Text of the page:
The only way to avoid the crowds

After some wet and gloomy days, it as beautiful sunny weather today, and warm; 7 degrees C, which is about 10 degrees more than it should be at the beginning of February. That had the inevitable consequence that near enough the entire population of Wageningen was out in the woods walking their dogs.  So the choice was either to slow down and avoid the dogs and their owners every few minutes (good for track-stand practice, but otherwise not such fun) or to take the alternative route.  Which was wet and full of muddy mud. If you know me, you know which option I went for...

Mud in the Renkumsebeekdal

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Mountain bike for sale

Good quality ladies/girls Haibike, 43 cm frame, 26"wheels. See

Haibike Life SL


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In the gold mountains

For those who think that the Netherlands is flat, today's tour was definite proof that this is not the case.  We did over 500 meters climbing over a distance of 55km. It is not that the Goudsberg ('golden hill') is that big (it goes up to a massive 50 m above sea level), but the cleverly-chosen route took us up and down its steep slippery sides time after time (see below). And they were so steep and (especially) slippery that on quite a few a few of the ascents most people had to get off and push. There were a lot of people taking part as well, we had to queue for ten minutes to sign in at the begining. As usual the organisation and sign posting was perfect.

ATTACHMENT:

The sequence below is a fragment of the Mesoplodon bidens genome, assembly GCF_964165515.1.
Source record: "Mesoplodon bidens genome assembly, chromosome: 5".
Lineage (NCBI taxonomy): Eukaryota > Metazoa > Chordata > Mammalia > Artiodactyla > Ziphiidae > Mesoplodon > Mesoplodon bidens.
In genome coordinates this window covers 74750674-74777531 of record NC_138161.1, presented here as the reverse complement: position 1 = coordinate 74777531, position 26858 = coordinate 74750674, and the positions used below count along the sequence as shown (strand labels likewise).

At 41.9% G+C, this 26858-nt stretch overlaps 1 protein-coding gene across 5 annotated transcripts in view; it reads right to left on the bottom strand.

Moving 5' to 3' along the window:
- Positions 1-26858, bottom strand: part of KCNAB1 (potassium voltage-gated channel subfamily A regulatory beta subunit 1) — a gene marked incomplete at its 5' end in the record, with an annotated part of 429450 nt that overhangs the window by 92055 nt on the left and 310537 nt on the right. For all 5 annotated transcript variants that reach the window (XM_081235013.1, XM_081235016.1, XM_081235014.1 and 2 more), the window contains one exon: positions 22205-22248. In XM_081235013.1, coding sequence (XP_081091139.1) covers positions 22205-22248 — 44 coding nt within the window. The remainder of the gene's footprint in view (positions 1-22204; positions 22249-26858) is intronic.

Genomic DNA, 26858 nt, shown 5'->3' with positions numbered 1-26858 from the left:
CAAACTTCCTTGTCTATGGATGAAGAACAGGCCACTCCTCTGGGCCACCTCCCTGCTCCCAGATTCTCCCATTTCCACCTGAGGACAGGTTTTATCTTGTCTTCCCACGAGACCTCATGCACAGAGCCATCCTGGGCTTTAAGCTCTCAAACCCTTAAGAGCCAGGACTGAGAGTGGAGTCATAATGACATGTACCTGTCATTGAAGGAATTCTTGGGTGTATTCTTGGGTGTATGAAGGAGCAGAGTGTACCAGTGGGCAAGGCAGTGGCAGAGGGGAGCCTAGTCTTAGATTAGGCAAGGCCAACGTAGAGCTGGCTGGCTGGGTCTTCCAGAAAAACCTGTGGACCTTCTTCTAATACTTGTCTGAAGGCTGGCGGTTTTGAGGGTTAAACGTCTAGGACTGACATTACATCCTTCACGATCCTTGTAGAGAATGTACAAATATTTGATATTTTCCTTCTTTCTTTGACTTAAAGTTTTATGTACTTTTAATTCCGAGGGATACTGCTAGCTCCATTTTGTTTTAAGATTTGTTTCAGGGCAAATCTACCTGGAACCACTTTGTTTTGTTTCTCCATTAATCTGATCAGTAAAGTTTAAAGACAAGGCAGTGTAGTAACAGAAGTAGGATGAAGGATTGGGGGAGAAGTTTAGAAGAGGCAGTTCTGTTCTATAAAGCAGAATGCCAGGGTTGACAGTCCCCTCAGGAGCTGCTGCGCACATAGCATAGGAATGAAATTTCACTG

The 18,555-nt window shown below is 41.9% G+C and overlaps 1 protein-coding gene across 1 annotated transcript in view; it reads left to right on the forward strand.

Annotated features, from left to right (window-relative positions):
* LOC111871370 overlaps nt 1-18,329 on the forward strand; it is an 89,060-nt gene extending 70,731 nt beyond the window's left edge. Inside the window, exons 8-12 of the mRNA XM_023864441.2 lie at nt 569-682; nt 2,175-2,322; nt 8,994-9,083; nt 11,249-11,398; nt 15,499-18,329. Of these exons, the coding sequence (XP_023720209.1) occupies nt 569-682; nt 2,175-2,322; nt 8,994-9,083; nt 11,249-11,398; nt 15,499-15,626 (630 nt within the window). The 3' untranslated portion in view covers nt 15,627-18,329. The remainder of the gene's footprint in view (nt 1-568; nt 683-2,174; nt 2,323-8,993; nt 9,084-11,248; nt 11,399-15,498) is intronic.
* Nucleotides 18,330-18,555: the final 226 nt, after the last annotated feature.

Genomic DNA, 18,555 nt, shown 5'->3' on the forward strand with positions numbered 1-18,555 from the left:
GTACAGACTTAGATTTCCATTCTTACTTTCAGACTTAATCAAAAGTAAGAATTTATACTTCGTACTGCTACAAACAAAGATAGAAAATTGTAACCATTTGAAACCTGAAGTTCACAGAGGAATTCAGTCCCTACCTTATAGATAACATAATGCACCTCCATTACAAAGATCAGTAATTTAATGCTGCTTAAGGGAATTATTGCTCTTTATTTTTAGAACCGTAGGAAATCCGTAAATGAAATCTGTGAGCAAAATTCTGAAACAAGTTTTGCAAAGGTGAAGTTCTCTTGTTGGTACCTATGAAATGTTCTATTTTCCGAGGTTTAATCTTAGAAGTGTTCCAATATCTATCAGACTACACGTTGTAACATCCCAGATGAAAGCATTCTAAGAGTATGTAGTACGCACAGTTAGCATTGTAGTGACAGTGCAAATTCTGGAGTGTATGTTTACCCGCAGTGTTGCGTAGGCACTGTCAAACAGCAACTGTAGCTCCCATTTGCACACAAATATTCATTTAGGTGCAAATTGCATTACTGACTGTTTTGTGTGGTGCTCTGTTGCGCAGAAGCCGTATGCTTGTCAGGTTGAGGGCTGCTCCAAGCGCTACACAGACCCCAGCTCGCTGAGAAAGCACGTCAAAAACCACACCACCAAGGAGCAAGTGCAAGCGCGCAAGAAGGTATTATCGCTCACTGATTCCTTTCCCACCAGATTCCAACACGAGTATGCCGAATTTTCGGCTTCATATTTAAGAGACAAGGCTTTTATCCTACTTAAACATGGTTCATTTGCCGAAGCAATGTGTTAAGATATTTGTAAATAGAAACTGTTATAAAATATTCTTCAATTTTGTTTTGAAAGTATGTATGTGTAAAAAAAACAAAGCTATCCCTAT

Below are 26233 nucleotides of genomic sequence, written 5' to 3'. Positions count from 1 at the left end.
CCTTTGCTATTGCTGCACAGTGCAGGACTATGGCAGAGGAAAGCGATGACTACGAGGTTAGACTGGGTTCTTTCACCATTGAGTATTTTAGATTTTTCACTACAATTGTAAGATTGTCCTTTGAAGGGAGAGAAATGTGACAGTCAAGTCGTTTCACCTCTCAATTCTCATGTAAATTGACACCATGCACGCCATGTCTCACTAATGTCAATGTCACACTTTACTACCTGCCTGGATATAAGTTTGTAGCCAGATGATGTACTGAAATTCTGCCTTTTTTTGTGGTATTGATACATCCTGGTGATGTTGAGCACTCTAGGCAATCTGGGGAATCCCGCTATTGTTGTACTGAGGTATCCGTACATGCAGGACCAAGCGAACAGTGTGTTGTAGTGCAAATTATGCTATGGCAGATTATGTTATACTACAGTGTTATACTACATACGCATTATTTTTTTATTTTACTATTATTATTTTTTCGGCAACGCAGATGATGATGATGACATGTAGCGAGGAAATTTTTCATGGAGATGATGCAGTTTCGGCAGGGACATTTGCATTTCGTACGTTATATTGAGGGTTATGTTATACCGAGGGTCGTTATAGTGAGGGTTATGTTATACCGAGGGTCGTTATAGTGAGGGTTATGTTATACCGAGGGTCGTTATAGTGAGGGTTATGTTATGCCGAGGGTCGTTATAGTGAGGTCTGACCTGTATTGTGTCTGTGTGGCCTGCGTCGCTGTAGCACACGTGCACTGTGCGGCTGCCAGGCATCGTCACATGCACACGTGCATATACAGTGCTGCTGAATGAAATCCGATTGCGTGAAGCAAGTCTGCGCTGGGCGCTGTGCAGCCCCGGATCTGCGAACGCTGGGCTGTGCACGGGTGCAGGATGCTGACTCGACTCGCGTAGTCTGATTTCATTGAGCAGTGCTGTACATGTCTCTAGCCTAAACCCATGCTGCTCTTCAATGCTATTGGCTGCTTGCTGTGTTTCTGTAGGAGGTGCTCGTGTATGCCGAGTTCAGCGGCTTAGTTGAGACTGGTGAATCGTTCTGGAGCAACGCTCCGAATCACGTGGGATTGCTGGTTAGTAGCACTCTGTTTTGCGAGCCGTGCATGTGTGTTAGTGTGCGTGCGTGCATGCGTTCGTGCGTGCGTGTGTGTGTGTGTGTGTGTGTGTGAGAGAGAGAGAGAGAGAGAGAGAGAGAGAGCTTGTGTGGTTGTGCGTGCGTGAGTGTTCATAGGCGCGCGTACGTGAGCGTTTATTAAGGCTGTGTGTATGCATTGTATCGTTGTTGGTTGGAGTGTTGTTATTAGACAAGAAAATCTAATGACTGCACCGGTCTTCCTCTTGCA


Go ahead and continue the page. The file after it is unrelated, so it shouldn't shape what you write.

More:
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Riding to raise money

Last weekend mountain bikers raised money for two local charities simply by joining in a tour in the same way they always do. For organised tours there is always a small charge (4 to 5 Euros).  For this tour there was also a €5 charge, but the organisers persuaded a local supermarket to provide the refreshments and all the money went to two local charities (horse riding for the disabled and a 'clothing bank'). Good idea! It was a great tour as well, well organised, good signposting and nice route.  

Manege zonder drempels

Photo: Bert-Jan Piek

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What to do?

You are cycling through the forest and you come across the scene below, then after you have noticed how pretty the reflection of autumn leaves looks, you will realise that you are faced with a dilemma. Do you try to cycle round the water-filled rut with the risk that at a given point there will no longer be room for you in between the trees alongside the path and the water (it's still wet where you see the big conifer jutting out onto the track further on), so with the risk of sliding out of control into the water, or do you go right through the middle, with the knowledge that you cannot see how deep it is, you do not know how muddy it is (so there is a risk you will simply get stuck in the middle and ignominiously tumble over)? The clue is that, almost no matter what time of year it is, those ruts are filled with water.  That can only mean that they have a pretty solid base. As to how deep they are, well the only way to find out it to try it.  I am happy to report that its ok, they are not too deep.  I was also happy that I had my waterproof boots on though!


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Sign the petition against the 2-meter rule in the Black Forest

In Baden-Württemberg, the area of Germany where the Black Forest is, has introduced a new and bizarre law where you can be fined by cycling on a trail that is less than 2 m in width.  In other area of Germany similar laws have been overturned. Please sign the petition to get rid of it in Baden-Württemberg (note, you can change the language on the top right of the petition page).

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